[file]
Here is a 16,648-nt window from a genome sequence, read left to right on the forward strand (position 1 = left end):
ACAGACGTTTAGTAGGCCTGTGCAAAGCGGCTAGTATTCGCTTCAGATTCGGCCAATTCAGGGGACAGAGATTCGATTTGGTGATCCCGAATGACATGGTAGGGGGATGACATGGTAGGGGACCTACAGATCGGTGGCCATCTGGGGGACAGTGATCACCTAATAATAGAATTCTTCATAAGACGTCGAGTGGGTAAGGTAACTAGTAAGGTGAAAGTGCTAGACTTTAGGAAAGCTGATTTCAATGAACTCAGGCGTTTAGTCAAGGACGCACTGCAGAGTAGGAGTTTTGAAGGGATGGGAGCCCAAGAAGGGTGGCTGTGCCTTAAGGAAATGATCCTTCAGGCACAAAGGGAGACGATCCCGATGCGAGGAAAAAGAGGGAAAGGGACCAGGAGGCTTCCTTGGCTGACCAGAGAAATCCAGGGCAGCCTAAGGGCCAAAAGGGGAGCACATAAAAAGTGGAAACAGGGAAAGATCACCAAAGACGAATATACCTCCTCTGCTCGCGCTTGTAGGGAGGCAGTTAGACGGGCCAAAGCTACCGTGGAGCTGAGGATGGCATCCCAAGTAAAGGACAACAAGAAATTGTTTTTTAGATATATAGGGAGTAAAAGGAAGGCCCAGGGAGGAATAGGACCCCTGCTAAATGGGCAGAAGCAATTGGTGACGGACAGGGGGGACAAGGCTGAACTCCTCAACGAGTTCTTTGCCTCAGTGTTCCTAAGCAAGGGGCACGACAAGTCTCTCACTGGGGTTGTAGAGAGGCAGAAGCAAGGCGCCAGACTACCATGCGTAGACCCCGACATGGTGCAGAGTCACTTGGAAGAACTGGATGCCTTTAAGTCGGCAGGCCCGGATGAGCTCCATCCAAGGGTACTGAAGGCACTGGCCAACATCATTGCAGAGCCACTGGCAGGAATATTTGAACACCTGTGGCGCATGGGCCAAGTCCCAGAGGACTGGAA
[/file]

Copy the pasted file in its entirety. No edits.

Here is a 16,648-nt window from a genome sequence, read left to right on the forward strand (position 1 = left end):
ACAGACGTTTAGTAGGCCTGTGCAAAGCGGCTAGTATTCGCTTCAGATTCGGCCAATTCAGGGGACAGAGATTCGATTTGGTGATCCCGAATGACATGGTAGGGGGATGACATGGTAGGGGACCTACAGATCGGTGGCCATCTGGGGGACAGTGATCACCTAATAATAGAATTCTTCATAAGACGTCGAGTGGGTAAGGTAACTAGTAAGGTGAAAGTGCTAGACTTTAGGAAAGCTGATTTCAATGAACTCAGGCGTTTAGTCAAGGACGCACTGCAGAGTAGGAGTTTTGAAGGGATGGGAGCCCAAGAAGGGTGGCTGTGCCTTAAGGAAATGATCCTTCAGGCACAAAGGGAGACGATCCCGATGCGAGGAAAAAGAGGGAAAGGGACCAGGAGGCTTCCTTGGCTGACCAGAGAAATCCAGGGCAGCCTAAGGGCCAAAAGGGGAGCACATAAAAAGTGGAAACAGGGAAAGATCACCAAAGACGAATATACCTCCTCTGCTCGCGCTTGTAGGGAGGCAGTTAGACGGGCCAAAGCTACCGTGGAGCTGAGGATGGCATCCCAAGTAAAGGACAACAAGAAATTGTTTTTTAGATATATAGGGAGTAAAAGGAAGGCCCAGGGAGGAATAGGACCCCTGCTAAATGGGCAGAAGCAATTGGTGACGGACAGGGGGGACAAGGCTGAACTCCTCAACGAGTTCTTTGCCTCAGTGTTCCTAAGCAAGGGGCACGACAAGTCTCTCACTGGGGTTGTAGAGAGGCAGAAGCAAGGCGCCAGACTACCATGCGTAGACCCCGACATGGTGCAGAGTCACTTGGAAGAACTGGATGCCTTTAAGTCGGCAGGCCCGGATGAGCTCCATCCAAGGGTACTGAAGGCACTGGCCAACATCATTGCAGAGCCACTGGCAGGAATATTTGAACACCTGTGGCGCATGGGCCAAGTCCCAGAGGACTGGAA